Mount Kimbie have been described as a ‘post-dubstep’ outfit, a term which – despite sounding like the worst kind of music journalese – is actually a pretty accurate description of their music. On their 2010 debut album Crooks And Lovers, Dominic Maker and Kai Campos (the two men who make up Mount Kimbie) took the musical signatures of dubstep – the deep bass wobbles, big synthesizer sweeps and syncopated drum patterns – and turned them inside out. The results made for an album that was subtle and demanded careful attention. An album that wasn’t suited to the dancefloor at all, then.
For this follow-up, Maker and Campos have hinted at wholesale changes to their way of working. “Two years is a long time. Tastes change, what you want out of your life changes, and so on. Naturally, how we want to sound has changed too”. In truth, though, Cold Spring Fault Less Youth is less a reinvention of their sound, more an adjustment. There’s an increased use of live (or, at least, live-sounding) instrumentation: the first sounds we hear are an organ and a saxophone, while other tracks feature guitar, live bass and even a smidgen of accordion. It all adds up to an album that’s a little warmer in tone than its predecessor.
The big change, however, is the appearance of vocals. Crooks And Lovers relied on vocal snippets – typically pitchshifted, skewed and generally fiddled around with – for its melodic hooks. On CSFLY there is actual, proper singing. Up-and-coming young musician King Krule appears on You Took Your Time and Meter, Pale, Tone, while Made To Stray features some perfectly serviceable vocals from Maker and Campos themselves.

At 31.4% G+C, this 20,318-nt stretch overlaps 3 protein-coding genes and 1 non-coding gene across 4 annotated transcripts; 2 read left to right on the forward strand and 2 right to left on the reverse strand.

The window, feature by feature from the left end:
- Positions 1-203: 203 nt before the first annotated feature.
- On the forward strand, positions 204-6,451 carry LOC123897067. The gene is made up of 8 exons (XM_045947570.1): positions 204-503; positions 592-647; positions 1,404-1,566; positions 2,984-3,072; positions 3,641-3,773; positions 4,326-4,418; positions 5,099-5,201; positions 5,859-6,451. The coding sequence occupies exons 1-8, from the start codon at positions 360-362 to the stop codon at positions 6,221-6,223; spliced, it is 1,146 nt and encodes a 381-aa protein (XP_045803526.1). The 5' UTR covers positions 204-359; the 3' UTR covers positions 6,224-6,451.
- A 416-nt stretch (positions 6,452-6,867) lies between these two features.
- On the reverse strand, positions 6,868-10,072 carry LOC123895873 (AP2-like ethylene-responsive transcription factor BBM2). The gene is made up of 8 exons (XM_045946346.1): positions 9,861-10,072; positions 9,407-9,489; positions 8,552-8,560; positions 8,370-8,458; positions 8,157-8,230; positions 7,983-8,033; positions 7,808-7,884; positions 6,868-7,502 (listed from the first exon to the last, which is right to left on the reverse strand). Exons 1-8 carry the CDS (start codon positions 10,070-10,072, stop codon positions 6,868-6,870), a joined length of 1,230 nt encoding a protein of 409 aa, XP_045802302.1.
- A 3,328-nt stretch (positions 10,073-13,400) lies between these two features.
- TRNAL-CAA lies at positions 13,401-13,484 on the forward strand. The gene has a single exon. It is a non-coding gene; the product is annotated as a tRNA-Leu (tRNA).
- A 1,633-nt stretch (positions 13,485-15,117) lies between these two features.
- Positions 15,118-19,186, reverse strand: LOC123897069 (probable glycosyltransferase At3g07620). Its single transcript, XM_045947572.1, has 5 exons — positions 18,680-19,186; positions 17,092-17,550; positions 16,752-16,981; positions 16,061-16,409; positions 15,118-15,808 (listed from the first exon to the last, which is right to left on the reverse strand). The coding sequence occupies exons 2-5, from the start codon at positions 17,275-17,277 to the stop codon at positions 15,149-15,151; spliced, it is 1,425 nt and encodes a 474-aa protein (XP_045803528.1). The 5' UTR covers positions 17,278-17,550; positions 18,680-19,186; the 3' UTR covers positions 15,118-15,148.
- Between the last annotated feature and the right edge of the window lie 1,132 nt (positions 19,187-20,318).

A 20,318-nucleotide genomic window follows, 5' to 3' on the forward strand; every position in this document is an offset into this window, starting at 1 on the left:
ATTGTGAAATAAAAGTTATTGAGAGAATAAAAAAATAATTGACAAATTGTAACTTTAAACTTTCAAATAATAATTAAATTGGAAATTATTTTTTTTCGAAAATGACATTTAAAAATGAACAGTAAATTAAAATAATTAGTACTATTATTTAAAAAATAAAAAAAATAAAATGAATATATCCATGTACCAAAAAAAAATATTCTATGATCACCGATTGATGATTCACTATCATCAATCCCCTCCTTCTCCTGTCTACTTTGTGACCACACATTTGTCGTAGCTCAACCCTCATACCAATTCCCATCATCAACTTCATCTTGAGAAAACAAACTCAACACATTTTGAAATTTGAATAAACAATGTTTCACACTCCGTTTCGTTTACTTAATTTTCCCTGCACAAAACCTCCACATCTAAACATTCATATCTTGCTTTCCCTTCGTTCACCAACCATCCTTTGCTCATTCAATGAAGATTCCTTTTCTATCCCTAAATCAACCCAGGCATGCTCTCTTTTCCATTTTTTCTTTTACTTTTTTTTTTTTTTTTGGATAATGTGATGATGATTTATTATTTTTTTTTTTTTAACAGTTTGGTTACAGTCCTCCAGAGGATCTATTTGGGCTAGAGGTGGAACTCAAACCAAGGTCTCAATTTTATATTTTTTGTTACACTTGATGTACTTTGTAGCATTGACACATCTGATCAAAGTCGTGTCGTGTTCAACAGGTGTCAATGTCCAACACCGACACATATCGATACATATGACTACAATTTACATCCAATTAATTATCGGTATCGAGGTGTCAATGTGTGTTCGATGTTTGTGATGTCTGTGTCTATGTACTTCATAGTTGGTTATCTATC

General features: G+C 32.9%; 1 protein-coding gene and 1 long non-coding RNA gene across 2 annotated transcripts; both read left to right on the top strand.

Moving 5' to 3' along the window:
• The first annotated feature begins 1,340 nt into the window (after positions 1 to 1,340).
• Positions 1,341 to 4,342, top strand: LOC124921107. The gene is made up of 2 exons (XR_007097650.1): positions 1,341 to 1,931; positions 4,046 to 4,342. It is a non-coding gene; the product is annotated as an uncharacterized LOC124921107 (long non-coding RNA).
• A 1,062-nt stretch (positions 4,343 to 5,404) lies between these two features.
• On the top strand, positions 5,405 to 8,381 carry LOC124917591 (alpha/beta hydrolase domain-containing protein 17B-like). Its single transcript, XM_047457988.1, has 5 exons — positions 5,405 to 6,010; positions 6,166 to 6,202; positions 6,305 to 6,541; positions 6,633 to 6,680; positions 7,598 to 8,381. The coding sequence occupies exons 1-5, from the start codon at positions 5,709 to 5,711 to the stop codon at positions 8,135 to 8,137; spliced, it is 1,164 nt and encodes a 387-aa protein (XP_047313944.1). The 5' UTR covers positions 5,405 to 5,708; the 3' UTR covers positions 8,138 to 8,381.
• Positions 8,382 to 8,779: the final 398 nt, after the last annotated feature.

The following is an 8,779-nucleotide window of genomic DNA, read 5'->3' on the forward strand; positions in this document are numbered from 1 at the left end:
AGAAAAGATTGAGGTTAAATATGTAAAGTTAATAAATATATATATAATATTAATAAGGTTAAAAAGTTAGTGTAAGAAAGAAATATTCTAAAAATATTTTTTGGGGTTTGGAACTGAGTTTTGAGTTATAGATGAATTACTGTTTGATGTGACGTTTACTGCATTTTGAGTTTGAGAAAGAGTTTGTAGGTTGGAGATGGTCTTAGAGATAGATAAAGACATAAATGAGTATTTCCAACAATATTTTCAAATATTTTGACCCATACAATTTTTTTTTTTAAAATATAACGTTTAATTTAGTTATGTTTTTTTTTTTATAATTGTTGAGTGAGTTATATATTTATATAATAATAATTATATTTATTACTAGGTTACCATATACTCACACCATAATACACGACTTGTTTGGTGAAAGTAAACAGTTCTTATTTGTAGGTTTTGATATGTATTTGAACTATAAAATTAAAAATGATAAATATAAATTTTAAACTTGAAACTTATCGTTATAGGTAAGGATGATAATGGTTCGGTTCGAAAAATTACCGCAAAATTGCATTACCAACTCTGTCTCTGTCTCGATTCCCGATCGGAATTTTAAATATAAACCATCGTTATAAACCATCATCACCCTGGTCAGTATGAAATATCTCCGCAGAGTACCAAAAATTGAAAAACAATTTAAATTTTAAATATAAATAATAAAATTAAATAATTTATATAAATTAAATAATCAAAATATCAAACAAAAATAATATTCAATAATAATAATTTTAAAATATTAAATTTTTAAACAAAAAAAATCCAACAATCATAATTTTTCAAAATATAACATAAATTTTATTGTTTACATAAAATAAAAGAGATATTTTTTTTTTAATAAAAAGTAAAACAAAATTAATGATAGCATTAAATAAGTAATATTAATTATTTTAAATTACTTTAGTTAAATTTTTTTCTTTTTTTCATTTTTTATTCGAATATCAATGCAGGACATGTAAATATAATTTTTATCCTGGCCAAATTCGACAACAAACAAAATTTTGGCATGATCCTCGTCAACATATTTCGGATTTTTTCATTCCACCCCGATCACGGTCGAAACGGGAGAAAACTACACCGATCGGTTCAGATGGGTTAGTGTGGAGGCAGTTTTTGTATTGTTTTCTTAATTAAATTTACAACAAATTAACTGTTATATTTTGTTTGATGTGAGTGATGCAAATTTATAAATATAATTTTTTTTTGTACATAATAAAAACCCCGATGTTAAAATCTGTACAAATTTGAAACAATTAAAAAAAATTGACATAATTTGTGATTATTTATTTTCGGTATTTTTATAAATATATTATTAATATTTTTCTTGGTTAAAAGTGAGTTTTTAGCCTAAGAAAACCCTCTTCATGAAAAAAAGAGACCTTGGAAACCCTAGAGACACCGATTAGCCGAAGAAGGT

While Mount Kimbie might be employing more traditional instrumentation, this doesn’t actually manifest itself in any added accessibility. If anything, CSFLY is a more difficult listen than its predecessor. Occasionally, the tracks sound like the product of overthinking on the part of Maker and Campos. The momentum of numbers such as opener Home Recording and Lie Near is checked by spacey interludes. Elsewhere, their editing instincts go awry: You Took Your Time begins promisingly but overstays its welcome by about two minutes; by the end, King Krule’s hectoring vocals resemble those of a pub bore the listener can’t wait to shake off.
CSFLY is at its best when Maker and Campos allow their songs to unfurl in a more intuitive manner. Break Well begins with two-and-a-half minutes of ambient noise; then, just when it sounds like it’s evaporating into the ether, a propulsive bassline kicks in which runs for a whole minute before the track ends suddenly and tantalisingly. Made To Stray, meanwhile, is CSFLY’s fastest and best track. It’s a masterclass in tension and release: the first three minutes consist of a skittering, vaguely military-sounding drumbeat before a deep bass thud kicks in, followed swiftly by a melodic vocal line.
Sullen Ground and Slow are the two tracks that most closely resemble the sound of Crooks And Lovers. The former is a minimalist, nocturnal-sounding track that evokes the feeling one gets from walking around the streets of London alone in the dead of night: simultaneously exciting and unnerving. The latter track displays a much lighter touch, laying a deliberately cheesy organ refrain over ravey synth blasts. It’s a rare moment of levity that the rest of the album could do with more of.
Cold Spring Fault Less Youth is an album that’s as purposefully awkward as its title: cleverly put together, but occasionally just not very much fun.